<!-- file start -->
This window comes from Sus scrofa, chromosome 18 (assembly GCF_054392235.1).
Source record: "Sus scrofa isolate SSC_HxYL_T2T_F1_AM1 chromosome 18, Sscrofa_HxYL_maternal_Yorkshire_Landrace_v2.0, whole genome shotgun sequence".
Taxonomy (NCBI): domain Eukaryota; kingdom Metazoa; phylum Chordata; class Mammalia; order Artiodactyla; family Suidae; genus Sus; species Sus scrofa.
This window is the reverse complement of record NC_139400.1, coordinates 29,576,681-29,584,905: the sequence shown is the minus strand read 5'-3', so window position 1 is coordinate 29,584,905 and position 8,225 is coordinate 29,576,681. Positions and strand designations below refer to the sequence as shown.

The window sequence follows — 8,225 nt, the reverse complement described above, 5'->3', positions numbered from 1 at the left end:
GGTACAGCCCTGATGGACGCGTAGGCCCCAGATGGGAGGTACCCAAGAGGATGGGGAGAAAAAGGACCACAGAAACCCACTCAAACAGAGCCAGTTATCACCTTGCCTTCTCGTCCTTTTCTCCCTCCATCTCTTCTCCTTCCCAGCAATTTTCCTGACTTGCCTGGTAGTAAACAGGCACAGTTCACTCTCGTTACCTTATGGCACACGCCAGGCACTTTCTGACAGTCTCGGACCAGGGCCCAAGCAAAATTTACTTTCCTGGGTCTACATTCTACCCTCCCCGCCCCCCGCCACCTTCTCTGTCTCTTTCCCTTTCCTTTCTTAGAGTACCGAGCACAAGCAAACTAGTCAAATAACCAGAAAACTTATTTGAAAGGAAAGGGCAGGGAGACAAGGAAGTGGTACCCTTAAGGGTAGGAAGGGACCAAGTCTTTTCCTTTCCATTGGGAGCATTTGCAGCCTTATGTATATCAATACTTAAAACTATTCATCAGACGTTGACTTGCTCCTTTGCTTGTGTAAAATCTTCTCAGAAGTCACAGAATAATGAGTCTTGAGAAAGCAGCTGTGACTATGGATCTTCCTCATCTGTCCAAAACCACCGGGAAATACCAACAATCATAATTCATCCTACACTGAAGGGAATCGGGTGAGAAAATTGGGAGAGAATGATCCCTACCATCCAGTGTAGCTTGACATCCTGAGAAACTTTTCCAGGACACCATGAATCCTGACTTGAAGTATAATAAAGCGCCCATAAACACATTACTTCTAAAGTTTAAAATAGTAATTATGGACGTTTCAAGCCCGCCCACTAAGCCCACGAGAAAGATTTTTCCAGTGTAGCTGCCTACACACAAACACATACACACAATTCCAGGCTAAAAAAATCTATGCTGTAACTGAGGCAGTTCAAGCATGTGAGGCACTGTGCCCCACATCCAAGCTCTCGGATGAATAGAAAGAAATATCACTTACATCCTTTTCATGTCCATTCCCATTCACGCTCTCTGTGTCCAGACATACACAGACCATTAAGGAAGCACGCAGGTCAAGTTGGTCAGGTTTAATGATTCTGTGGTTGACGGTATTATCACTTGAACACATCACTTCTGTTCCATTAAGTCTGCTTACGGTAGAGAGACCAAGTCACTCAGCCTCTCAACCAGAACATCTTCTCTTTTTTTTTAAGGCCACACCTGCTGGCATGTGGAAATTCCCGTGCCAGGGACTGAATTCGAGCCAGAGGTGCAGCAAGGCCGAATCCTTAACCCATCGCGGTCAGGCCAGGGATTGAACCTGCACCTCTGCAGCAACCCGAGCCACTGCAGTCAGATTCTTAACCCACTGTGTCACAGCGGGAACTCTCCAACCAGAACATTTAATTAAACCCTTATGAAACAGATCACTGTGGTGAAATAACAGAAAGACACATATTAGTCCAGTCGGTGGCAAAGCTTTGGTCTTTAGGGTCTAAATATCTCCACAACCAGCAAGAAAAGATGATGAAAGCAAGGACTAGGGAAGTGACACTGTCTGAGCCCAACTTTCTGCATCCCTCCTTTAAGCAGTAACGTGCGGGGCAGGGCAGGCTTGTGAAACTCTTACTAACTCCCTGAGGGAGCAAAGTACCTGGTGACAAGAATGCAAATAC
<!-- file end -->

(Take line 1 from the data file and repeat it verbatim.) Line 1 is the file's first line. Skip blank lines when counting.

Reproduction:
This window comes from Sus scrofa, chromosome 18 (assembly GCF_054392235.1).